A normal discharge is creamy and pale in colour, does not smell bad and does not cause itch. If the discharge has a strong or unpleasant odour, is associated with itch or soreness or you have pain on having sex (intercourse) or pain passing urine, then you should see your doctor. These problems may be caused by vaginal or bladder infection, either by thrush or by germs (bacteria). Take a urine sample with you when you go,and be prepared to be examined. If your doctor thinks you have an infection, you may be prescribed pessaries, creams or medicines called antibiotics.
Pelvic ligament pain
Many women experience pain in the lower tummy (abdomen) as the baby grows. This typically starts at around 14 weeks and goes on into late pregnancy. It is due to the growing womb (uterus) pulling on the structures (round ligaments and broad ligament) which hold it in place. This usually causes a stabbing pain down one or both sides of the tummy and sometimes down into the hips and genital area. The pain can be quite marked.
Some women feel it particularly when they turn over in bed. It can be so sharp that some worry it may be appendicitis. The ligaments stretch and pull as your womb grows bigger, and can go into spasm. This causes pain, particularly on sudden large movements.
The pain can recur in subsequent pregnancies.
Less likely to develop swelling of your feet, ankles or hands.
Less likely to develop back pain.
Less likely to have problems with high blood pressure during your pregnancy.
Sleep better and feel less tired.
If you already have diabetes, regular physical activity may help to improve the control.
Have a reduced chance of becoming anxious or depressed.
Have a reduced chance of developing varicose veins.
More likely to have a shorter labour and be less likely to have problems or complications during the delivery of your baby.
More likely to keep a healthy weight during and after your pregnancy.
Now you have read 9 benefits of physical activity during pregnancy, why not look at some of our other slideshows.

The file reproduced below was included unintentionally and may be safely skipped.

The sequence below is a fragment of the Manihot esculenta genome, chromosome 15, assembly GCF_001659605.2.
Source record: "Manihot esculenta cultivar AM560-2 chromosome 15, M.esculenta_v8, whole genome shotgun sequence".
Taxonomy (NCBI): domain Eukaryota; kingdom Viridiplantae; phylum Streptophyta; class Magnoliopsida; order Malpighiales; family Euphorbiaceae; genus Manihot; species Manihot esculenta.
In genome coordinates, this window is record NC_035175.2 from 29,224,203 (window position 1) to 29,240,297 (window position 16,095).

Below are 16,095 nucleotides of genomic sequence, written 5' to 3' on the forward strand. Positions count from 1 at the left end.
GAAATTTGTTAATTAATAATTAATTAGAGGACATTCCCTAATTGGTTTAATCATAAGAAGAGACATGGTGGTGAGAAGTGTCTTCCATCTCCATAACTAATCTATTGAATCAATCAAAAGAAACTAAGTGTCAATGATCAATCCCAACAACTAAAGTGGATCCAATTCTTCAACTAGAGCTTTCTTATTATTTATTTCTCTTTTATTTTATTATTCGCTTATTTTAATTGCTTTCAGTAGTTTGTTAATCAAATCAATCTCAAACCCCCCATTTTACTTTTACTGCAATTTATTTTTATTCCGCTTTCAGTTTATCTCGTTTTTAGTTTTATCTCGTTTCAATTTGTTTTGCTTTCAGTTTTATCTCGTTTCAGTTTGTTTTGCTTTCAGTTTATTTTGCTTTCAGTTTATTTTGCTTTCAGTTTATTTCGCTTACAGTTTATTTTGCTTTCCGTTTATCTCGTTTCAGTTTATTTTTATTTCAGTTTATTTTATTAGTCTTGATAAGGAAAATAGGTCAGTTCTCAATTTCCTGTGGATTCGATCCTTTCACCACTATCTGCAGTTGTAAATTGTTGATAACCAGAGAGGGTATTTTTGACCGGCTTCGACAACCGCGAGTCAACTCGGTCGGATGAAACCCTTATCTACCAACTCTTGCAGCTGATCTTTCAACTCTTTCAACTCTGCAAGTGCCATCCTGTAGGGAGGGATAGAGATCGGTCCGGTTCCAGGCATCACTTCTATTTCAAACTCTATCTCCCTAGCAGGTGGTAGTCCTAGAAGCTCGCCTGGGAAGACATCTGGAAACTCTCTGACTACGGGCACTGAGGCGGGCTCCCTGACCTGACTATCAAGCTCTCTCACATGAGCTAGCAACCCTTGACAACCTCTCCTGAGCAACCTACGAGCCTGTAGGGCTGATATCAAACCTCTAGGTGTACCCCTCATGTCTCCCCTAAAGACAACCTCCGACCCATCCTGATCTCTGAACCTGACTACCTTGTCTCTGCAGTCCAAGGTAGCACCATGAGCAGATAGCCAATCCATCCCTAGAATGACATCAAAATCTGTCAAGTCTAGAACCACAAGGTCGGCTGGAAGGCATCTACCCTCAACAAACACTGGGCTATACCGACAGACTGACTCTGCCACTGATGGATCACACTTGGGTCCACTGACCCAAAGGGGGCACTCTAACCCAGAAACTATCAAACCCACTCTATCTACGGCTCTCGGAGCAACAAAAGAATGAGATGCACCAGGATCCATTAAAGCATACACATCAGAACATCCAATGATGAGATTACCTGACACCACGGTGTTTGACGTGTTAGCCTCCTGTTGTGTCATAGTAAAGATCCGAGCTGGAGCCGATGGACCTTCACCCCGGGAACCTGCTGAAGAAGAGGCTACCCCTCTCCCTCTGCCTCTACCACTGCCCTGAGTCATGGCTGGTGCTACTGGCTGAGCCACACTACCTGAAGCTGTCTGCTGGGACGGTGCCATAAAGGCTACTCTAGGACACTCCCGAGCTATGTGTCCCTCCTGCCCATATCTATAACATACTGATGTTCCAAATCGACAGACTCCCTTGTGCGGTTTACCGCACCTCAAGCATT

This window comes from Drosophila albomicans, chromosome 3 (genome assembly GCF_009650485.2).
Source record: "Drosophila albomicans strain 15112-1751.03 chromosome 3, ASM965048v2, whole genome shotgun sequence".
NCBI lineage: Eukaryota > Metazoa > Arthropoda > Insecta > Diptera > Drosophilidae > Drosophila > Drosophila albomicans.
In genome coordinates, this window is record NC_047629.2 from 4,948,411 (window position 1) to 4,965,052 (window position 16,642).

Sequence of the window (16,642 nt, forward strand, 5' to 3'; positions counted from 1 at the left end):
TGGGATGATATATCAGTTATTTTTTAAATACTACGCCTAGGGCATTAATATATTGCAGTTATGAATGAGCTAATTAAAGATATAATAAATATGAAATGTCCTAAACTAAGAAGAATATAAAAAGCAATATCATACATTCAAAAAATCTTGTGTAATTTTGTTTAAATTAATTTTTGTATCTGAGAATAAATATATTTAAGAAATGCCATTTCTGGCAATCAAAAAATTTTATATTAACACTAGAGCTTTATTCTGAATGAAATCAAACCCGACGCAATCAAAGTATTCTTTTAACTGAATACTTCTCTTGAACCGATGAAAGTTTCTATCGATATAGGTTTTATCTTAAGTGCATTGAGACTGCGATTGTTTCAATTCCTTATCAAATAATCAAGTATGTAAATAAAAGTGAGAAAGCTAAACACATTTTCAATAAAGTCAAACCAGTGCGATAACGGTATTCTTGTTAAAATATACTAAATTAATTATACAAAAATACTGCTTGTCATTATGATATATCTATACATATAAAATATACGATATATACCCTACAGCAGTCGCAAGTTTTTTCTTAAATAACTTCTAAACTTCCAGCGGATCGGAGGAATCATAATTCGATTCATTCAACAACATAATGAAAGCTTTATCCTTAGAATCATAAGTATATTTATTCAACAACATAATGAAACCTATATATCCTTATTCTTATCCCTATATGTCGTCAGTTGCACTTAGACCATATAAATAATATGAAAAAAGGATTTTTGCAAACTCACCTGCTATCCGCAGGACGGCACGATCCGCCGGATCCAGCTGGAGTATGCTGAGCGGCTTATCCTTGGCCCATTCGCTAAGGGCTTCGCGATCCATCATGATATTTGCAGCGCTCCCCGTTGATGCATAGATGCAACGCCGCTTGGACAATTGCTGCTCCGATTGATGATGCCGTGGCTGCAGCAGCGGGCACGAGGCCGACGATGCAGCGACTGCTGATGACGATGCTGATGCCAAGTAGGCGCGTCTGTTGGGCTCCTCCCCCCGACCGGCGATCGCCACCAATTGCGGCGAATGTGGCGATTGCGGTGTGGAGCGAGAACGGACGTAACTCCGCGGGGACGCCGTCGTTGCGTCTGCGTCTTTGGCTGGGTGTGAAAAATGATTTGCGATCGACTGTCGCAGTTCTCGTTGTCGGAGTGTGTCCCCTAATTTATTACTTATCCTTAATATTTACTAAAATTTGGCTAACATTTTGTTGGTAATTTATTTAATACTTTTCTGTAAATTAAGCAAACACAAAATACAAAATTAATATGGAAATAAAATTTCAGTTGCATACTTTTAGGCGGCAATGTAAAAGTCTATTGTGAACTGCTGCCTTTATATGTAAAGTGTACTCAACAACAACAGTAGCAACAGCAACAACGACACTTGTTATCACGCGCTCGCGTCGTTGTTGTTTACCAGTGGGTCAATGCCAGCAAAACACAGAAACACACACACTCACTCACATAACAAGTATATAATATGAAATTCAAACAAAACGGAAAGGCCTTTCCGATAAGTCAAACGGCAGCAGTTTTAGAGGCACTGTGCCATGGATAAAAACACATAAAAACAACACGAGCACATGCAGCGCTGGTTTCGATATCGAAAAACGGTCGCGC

How do I deal with pelvic ligament pain?
The following methods may help:
- Warmth, such as a wheat bag or a warm bath may relieve pain.
- Lying on the opposite side may help.
- Taking care when moving around, keeping movements gentle, to try to avoid triggering spasms.
Time will help - symptoms usually settle in late pregnancy.
Note: make sure that your doctor or midwife knows that you are having the pain and has checked you to rule out other causes such as your appendix or a bladder infection.
Backache is a common symptom of mid to late pregnancy. Most pregnancy backache is caused by strains and pulls of the muscles and ligaments of your back. It is caused by a combination of the extra weight you are carrying, your altered way of standing and walking (your posture), and the softening of the ligaments around your back which can allow things to move slightly more freely than usual.
There is very little you can do to cure the problem completely until after your baby is born. Physiotherapy and back exercises are limited in pregnancy. However, staying mobile will certainly help and you should speak to your doctor or midwife for advice.
How do I deal with backache in pregnancy?
The following methods may help:
- Light exercise - brisk walking and exercises such as yoga.
- Avoiding sitting or standing for long periods of time.
- Avoiding heavy lifting including, if you can help it, toddlers wanting to be carried!
- If you have to sit, supporting your lower back with a cushion.
- Considering asking your doctor to refer you to a physiotherapist for advice on simple exercises.
- Trying exercising in water.
- Taking warm baths and simple analgesia may be helpful: ask your doctor or midwife for advice.
See separate leaflet called Pregnancy and Physical Activity.
Symphysis pubis pain
The symphysis pubis is the joint between the two halves of the pelvis at the front - down low, over the front of your bladder. It can become very painful in pregnancy - usually in late pregnancy but sometimes as early as 14 weeks. This is because the joint in the bone can become loosened and the bones separate a little and then rub against one another.